The Short and Snappy Guide to Google My Business in 2019
Google My Business (GMB) connects businesses and consumers mainly though Google Maps and Search and is one of the most useful tools to help build local search visibility. 65% of smartphone users carry out searches on the go, and 50% of consumers that carry out a local search on their smartphone visit a store within a day. Local search is more important than ever, therefore it is key to have GMB set up for your business and have fully optimised store listings.
Setting up an account and adding store listings is quite simple. The name of your business should be spelt correctly on your store listings and your address must be correct. Do include your website if you have one and a contact telephone number in your listings. This is all common sense, but surprisingly some businesses have spelt their name wrong, included the wrong address, not included a website or telephone number and this impacts both discovery and user experience.
Once you have created your individual store listings, I would recommend creating location groups. Location groups make it easier to manage stores by area, country or continent as managing multiple stores can become tricky at times. A point to note is that Google will not let you create store listings for stores in China as this market is not supported by the tools.
Verifying the Stores
Verifying your stores can be something short of a nightmare to accomplish if you do not have access to the stores. Nonetheless, it’s all part of the process.
If you are unable to gain access to a store to collect a postcard or answer the store phone you should choose to verify your listing later. Google will contact you to verify your stores via an email or phone number you have access to. Google may ask that you send pictures of the front of a store that displays the signage for verification purposes so make sure that you have clear store front pictures just in case.
A problem we encountered during the verification process was verifying concession stores (i.e. a brand store within a multi-brand store such as Harrods or Nordstrom) for a client. My guess is that concession stores are harder to verify because Google cannot see these on Google Street View, hence why Google asks for pictures of the stores including the signage.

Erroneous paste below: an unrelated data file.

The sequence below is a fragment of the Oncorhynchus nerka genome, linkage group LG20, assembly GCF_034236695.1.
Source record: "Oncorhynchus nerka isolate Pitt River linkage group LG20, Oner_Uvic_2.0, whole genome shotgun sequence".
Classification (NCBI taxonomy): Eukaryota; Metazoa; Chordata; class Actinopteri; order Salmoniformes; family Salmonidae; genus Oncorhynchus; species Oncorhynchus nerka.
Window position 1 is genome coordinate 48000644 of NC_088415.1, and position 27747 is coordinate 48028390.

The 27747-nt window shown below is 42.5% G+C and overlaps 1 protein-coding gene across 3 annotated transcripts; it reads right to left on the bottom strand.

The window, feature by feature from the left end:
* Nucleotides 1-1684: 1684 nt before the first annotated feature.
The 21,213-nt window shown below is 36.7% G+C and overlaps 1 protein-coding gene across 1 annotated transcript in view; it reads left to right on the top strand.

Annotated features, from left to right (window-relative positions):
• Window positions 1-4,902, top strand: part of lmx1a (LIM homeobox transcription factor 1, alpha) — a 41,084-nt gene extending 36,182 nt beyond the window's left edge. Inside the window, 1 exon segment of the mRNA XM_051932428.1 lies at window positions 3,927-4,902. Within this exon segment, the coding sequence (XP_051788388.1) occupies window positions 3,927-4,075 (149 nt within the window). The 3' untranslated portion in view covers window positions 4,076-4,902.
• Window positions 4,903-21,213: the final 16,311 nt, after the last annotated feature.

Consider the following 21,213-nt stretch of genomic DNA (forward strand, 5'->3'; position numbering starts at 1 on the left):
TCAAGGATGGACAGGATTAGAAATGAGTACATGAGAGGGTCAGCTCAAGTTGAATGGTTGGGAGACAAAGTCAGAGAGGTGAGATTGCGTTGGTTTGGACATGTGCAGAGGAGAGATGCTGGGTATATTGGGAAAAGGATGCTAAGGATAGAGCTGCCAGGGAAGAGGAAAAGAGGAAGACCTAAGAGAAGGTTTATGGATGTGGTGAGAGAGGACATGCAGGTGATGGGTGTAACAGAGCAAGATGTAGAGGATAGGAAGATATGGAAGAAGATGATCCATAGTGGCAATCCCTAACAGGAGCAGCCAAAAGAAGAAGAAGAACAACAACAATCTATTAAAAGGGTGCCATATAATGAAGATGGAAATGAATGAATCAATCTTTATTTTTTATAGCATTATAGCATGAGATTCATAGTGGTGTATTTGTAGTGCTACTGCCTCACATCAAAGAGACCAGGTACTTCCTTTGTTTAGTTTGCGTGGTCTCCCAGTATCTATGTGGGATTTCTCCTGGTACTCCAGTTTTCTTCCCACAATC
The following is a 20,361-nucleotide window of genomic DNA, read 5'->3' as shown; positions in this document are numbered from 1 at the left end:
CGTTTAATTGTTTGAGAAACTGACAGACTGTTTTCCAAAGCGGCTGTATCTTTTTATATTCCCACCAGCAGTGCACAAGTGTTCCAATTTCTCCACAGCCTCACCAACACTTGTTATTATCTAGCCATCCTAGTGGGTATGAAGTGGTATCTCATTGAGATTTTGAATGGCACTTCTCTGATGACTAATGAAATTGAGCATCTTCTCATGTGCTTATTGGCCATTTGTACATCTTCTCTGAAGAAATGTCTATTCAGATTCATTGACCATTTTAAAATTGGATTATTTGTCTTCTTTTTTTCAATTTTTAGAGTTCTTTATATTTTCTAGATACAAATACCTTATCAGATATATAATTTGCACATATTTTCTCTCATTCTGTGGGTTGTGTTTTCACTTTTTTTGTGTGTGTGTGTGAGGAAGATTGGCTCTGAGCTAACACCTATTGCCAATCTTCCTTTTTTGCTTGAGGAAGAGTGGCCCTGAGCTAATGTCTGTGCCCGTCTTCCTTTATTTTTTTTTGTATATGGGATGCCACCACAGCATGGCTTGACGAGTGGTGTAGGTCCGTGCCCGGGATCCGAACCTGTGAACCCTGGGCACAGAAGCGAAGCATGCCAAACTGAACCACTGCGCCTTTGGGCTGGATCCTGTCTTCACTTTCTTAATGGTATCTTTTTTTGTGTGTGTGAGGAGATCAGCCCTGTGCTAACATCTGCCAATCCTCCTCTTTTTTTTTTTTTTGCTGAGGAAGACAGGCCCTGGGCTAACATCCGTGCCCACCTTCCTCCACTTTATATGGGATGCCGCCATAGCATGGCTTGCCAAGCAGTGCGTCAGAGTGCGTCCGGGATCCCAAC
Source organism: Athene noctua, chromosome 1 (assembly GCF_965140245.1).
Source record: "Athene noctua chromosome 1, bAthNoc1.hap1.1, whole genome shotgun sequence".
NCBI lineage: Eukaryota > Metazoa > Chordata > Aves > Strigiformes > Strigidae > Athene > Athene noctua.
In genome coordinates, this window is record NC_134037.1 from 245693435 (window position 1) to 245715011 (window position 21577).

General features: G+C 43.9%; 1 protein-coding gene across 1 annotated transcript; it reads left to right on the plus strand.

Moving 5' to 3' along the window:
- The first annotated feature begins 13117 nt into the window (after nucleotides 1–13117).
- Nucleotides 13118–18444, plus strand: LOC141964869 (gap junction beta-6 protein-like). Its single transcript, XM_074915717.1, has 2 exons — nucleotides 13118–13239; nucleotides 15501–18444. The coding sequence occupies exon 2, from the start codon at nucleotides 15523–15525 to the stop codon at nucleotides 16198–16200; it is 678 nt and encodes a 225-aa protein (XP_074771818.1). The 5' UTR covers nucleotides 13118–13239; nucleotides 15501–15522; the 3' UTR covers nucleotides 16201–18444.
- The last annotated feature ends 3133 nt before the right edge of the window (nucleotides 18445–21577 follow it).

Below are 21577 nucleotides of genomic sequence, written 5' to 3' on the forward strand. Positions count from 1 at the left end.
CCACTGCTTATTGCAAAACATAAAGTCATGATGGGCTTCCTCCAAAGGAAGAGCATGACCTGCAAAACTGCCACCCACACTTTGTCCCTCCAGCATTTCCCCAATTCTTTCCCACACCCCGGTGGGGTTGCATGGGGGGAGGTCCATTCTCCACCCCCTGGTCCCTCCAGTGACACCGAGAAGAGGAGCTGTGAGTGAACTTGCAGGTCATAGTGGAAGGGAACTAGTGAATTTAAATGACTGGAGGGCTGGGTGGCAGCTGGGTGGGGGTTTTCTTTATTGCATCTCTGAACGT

Google did not understand the nature of the client’s concession store to start with, repeatedly asking if the payments for their products are made through one checkout only (to which we said “no each brand has their own till point”) and they used the example, ‘so imagine you owned a pizza stall in a mall and you were selling cans of coke there’ – not quite the concept we were getting at, but 10/10 for effort. We explained to Google that the client’s concession stores are floor spaces that they rent from multibrand stores, along with lots of other brands who do the same thing.
After some discussion the team realised that Google believed the multibrand stores were resellers, which was not the case for our client. We had to explain that the multibrand store makes money from the rent that each brand would pay them for using their floor space to retail and that revenue from sales at the client’s concession stores go back to the brand as the products are owned by the brand and not by the multibrand store. Eventually we got there with our explanation, but my advice is that you must be completely clear on whether your store is standalone or whether is it a concession and be prepared for the verification process to take some time.
Google+ is something I have seen aligned with GMB frequently. New users of GMB may be wondering what it is and whether this is something your business should use. For those of you who are unfamiliar with the tool, Google+ is Google’s social network that enables consumers and businesses to post pictures and content. When you sign up to GMB, Google automatically creates a Google+ account for you. Google+ aims to enable consumers to discover your business socially, and GMB enables consumers to discover your business by search, therefore the two tools are designed to work hand in hand.